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Marley Spoon secures €22 million financing package on path to break-even

Meal kit company Marley Spoon has secured a financing package of approximately $35.17 million (€22 million) to support the company on its path to break-even.

Cornerstone funding of around $15.9 million (€10 million) will be provided by bridging loans from two funds affiliated with venture capital firm Union Square Ventures.

The company has also entered into a $4.16 million (€2.6 million) equipment-leasing agreement with CSC Leasing to support the automation of production lines in the US and Australia and has also signed a $4 million (€2.5 million) two-year term loan agreement with German lender Berliner Volksbank.

In a statement on Tuesday, the company reported net revenue for 2018 of $147 million (€92 million) and reaffirmed its prior guidance to reach profitability on an operating EBITDA basis by 2020.

The company recorded net revenue of $45.72 million (€28.6 million) for the three months period ending December 31 (Q4) up 20 per cent compared to Q3 and up 65 per cent compared with the same period in 2017.

Marley Spoon signalled that the company could lose around 36 million EBIT for calendar year 2018, previously estimated at €32-34 million, due to increased marketing spend.

“We had a great finish to the year in terms of revenue growth across all regions, resulting in year on year growth of 78 per cent on a constant currency basis,” said Marley Spoon CEO Fabian Siegel.

“Our increased investment in marketing at stable acquisition costs is paying off, as we keep building our loyal customer base to serve as the foundation for strong growth in 2019 and beyond.”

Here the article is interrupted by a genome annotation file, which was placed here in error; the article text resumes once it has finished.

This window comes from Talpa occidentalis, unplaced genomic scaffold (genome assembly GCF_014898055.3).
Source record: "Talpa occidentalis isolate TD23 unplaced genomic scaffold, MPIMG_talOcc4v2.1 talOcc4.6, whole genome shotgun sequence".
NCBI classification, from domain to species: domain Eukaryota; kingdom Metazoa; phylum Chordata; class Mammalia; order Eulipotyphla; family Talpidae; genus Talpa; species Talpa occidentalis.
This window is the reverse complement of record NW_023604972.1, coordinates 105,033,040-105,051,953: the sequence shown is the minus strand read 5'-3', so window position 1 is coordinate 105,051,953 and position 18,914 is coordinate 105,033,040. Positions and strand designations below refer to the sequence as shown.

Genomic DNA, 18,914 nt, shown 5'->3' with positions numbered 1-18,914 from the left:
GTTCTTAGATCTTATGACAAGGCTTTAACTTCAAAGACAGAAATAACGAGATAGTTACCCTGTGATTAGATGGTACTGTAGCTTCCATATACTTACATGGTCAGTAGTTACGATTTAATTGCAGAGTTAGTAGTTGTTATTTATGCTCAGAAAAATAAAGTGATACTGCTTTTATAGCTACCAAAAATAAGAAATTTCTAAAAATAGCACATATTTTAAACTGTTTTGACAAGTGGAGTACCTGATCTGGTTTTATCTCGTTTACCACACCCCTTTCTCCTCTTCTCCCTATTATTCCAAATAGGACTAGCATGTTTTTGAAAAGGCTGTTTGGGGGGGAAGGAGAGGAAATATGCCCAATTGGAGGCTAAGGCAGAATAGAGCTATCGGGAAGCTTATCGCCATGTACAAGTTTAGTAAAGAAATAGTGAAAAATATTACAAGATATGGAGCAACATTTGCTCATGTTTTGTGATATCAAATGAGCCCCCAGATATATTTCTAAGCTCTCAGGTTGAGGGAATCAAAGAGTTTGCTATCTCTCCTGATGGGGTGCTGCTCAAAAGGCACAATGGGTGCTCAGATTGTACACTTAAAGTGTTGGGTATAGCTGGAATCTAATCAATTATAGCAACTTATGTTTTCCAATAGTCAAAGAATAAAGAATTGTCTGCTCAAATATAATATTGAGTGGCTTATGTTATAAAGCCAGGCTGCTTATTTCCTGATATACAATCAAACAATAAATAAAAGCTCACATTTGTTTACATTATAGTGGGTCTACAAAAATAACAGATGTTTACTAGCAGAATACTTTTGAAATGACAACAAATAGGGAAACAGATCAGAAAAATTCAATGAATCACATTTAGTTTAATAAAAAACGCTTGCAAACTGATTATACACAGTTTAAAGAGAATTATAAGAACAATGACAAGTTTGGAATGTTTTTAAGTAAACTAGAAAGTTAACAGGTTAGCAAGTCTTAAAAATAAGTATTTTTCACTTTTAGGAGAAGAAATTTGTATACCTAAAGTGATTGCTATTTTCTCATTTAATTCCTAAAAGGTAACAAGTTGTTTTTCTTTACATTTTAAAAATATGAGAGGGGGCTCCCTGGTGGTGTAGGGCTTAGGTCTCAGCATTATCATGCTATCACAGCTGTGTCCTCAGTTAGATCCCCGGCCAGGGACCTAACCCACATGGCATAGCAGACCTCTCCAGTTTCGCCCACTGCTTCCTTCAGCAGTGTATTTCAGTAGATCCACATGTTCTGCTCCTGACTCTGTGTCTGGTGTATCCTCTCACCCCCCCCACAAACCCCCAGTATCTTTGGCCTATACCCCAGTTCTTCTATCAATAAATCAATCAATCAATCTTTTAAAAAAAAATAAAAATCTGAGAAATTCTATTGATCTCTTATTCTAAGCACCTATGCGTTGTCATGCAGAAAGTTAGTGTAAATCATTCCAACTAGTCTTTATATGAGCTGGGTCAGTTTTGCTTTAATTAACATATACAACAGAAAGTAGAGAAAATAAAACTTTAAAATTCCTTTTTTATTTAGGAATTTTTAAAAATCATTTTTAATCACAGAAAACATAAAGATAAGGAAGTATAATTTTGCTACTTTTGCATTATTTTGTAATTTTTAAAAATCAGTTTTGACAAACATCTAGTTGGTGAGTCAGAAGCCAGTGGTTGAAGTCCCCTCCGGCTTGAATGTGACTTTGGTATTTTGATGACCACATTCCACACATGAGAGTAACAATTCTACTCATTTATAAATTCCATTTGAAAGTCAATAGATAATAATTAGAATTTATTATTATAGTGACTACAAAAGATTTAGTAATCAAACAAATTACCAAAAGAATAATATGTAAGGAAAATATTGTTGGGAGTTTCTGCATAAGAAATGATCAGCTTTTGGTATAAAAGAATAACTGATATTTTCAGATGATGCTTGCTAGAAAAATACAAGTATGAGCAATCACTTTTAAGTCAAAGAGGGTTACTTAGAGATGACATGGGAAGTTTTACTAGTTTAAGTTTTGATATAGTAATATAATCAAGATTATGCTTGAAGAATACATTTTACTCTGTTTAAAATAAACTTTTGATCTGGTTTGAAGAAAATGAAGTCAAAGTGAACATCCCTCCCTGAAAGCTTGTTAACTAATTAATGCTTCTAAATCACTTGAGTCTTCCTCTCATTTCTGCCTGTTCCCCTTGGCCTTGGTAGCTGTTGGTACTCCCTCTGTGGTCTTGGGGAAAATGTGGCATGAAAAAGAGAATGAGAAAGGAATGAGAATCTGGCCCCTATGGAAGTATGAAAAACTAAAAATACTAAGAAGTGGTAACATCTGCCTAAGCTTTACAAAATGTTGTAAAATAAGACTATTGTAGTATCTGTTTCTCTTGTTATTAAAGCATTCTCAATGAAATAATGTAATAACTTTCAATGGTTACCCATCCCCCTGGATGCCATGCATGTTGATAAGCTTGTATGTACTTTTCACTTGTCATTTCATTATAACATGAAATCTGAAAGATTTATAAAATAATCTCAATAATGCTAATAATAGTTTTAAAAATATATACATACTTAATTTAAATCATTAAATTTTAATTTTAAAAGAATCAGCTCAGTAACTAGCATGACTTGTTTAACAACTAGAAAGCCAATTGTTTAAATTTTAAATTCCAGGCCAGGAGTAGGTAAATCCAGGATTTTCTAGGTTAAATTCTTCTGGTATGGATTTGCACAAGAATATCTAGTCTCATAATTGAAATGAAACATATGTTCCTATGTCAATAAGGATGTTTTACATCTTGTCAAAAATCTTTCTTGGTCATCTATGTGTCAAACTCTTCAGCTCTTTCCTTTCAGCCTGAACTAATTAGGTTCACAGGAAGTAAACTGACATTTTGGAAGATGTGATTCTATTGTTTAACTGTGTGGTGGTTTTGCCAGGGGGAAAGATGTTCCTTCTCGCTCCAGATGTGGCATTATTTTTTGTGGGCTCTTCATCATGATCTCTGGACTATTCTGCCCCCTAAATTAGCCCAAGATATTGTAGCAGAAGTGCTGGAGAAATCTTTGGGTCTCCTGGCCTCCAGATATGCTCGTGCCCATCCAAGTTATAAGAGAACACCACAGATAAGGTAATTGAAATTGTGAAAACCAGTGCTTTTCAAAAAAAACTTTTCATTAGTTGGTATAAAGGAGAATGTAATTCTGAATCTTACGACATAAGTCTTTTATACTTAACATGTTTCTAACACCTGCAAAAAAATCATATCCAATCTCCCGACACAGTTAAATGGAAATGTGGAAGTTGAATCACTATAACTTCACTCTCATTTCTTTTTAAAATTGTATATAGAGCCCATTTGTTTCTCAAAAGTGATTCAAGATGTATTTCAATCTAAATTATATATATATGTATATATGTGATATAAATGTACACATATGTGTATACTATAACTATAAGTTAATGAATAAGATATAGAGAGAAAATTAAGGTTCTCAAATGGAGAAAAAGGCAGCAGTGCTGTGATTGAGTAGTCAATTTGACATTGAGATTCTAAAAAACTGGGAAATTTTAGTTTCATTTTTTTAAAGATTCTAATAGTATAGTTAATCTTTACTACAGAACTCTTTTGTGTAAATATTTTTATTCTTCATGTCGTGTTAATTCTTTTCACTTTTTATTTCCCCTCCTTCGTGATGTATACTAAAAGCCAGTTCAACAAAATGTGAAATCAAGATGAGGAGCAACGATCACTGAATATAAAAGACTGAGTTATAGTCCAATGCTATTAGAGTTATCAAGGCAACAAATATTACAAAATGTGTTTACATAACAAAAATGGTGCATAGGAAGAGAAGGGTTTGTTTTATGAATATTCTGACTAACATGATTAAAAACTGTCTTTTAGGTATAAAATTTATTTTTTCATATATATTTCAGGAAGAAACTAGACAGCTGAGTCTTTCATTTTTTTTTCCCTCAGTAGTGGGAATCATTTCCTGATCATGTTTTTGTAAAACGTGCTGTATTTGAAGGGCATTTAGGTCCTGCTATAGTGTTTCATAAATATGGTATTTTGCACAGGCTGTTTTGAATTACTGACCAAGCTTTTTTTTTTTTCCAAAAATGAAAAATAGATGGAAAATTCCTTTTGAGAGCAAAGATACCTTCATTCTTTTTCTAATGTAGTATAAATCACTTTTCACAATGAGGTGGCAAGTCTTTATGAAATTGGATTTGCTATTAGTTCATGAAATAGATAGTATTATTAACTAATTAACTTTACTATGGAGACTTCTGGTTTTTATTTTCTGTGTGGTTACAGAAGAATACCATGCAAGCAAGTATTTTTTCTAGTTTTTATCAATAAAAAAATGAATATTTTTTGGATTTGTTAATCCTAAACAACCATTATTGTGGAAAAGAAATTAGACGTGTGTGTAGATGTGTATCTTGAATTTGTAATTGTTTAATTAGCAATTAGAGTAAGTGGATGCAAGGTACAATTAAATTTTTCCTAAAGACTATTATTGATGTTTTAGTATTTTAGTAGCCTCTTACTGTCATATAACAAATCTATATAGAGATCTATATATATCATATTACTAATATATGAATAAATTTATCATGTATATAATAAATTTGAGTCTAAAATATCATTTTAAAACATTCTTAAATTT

Siegel said that the introduction of 20 menu choices in Australia and Germany has been very well received and is translating to higher sales per customer.

Earlier this week, Australian supermarket Coles dipped its toes in the meal delivery market, in a foray with Uber Eats.

Chief executive Steven Cain had last year hinted at plans to improve the supermarket’s convenience offering, saying he was “fascinated” by the popularity of meal-kits.

However, Siegel believes supermarkets will find it very difficult to compete with the direct-to-consumer approach that Marley Spoon implements.

“Supermarkets have realised consumers want convenience and they love meal kits, so they see it’s something that’s here to stay, it’s not a trends that will go away,” Siegel told sister-site Inside FMCG in December.

“But supermarkets haven’t understood the benefit of the meal kit, which is you bypass the shelf. The supermarket shelf is the problem. You have the same problem with any other perishable item, if you have to throw away massive amounts of products which in the end will cost you.”

This story originally appeared on sister-site Inside FMCG.


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